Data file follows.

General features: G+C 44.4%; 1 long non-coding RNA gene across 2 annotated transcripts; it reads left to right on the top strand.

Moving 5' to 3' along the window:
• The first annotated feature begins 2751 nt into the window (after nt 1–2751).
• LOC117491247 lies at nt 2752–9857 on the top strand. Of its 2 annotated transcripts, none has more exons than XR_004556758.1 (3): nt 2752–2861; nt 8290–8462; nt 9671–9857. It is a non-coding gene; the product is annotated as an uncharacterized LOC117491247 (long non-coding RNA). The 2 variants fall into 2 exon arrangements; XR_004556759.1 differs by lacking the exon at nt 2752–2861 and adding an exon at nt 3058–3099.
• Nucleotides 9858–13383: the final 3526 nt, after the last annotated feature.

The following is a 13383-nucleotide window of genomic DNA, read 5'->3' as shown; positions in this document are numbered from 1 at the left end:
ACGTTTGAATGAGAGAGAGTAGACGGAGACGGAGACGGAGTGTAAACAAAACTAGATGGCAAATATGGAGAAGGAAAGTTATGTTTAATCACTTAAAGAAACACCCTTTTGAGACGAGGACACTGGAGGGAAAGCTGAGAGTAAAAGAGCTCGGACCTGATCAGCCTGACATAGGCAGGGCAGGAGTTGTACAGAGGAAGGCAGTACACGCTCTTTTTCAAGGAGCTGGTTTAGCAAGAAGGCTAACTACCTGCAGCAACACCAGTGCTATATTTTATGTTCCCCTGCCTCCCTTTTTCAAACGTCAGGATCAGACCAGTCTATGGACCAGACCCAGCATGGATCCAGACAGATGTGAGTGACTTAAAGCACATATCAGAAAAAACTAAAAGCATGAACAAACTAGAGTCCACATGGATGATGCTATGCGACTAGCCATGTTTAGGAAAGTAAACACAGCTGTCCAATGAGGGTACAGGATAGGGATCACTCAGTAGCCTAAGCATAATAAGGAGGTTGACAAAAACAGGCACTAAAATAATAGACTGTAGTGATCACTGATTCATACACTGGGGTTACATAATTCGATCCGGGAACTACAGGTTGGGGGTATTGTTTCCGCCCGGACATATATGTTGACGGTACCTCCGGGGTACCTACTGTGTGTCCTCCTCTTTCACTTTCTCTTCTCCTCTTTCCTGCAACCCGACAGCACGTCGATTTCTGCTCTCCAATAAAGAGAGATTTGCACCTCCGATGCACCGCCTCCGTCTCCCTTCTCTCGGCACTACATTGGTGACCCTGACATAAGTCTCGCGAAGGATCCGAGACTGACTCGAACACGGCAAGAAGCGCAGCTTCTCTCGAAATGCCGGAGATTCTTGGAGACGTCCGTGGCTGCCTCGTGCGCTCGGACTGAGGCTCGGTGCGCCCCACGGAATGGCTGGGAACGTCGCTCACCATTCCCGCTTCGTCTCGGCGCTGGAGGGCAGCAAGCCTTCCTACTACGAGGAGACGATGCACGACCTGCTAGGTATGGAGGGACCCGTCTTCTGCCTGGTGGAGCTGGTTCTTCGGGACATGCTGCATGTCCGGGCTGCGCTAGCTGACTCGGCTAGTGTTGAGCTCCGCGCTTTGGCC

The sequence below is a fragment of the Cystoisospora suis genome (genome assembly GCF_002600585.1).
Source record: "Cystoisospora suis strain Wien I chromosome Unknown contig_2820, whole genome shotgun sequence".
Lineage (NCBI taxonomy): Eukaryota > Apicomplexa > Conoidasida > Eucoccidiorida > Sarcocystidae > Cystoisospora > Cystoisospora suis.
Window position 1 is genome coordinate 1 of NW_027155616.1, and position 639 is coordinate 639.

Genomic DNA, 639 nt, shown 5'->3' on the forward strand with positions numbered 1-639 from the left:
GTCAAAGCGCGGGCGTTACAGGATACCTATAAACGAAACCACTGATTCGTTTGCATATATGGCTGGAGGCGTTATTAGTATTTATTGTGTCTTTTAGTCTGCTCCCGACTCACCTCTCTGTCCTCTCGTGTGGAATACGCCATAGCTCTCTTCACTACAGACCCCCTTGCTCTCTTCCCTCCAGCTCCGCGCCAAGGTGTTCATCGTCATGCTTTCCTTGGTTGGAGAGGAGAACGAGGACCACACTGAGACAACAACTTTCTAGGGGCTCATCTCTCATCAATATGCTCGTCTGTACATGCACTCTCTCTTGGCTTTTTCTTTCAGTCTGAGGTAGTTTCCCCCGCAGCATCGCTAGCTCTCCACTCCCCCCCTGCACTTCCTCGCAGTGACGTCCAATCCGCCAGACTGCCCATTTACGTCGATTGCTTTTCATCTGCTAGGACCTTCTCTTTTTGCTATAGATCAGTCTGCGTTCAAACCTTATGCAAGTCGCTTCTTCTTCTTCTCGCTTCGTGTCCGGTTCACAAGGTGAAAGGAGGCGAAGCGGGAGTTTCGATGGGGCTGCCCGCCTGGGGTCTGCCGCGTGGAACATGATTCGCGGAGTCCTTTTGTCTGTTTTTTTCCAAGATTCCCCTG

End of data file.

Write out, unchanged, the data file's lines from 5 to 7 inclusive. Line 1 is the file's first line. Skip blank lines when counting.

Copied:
• Nucleotides 9858–13383: the final 3526 nt, after the last annotated feature.

The following is a 13383-nucleotide window of genomic DNA, read 5'->3' as shown; positions in this document are numbered from 1 at the left end:
ACGTTTGAATGAGAGAGAGTAGACGGAGACGGAGACGGAGTGTAAACAAAACTAGATGGCAAATATGGAGAAGGAAAGTTATGTTTAATCACTTAAAGAAACACCCTTTTGAGACGAGGACACTGGAGGGAAAGCTGAGAGTAAAAGAGCTCGGACCTGATCAGCCTGACATAGGCAGGGCAGGAGTTGTACAGAGGAAGGCAGTACACGCTCTTTTTCAAGGAGCTGGTTTAGCAAGAAGGCTAACTACCTGCAGCAACACCAGTGCTATATTTTATGTTCCCCTGCCTCCCTTTTTCAAACGTCAGGATCAGACCAGTCTATGGACCAGACCCAGCATGGATCCAGACAGATGTGAGTGACTTAAAGCACATATCAGAAAAAACTAAAAGCATGAACAAACTAGAGTCCACATGGATGATGCTATGCGACTAGCCATGTTTAGGAAAGTAAACACAGCTGTCCAATGAGGGTACAGGATAGGGATCACTCAGTAGCCTAAGCATAATAAGGAGGTTGACAAAAACAGGCACTAAAATAATAGACTGTAGTGATCACTGATTCATACACTGGGGTTACATAATTCGATCCGGGAACTACAGGTTGGGGGTATTGTTTCCGCCCGGACATATATGTTGACGGTACCTCCGGGGTACCTACTGTGTGTCCTCCTCTTTCACTTTCTCTTCTCCTCTTTCCTGCAACCCGACAGCACGTCGATTTCTGCTCTCCAATAAAGAGAGATTTGCACCTCCGATGCACCGCCTCCGTCTCCCTTCTCTCGGCACTACATTGGTGACCCTGACATAAGTCTCGCGAAGGATCCGAGACTGACTCGAACACGGCAAGAAGCGCAGCTTCTCTCGAAATGCCGGAGATTCTTGGAGACGTCCGTGGCTGCCTCGTGCGCTCGGACTGAGGCTCGGTGCGCCCCACGGAATGGCTGGGAACGTCGCTCACCATTCCCGCTTCGTCTCGGCGCTGGAGGGCAGCAAGCCTTCCTACTACGAGGAGACGATGCACGACCTGCTAGGTATGGAGGGACCCGTCTTCTGCCTGGTGGAGCTGGTTCTTCGGGACATGCTGCATGTCCGGGCTGCGCTAGCTGACTCGGCTAGTGTTGAGCTCCGCGCTTTGGCC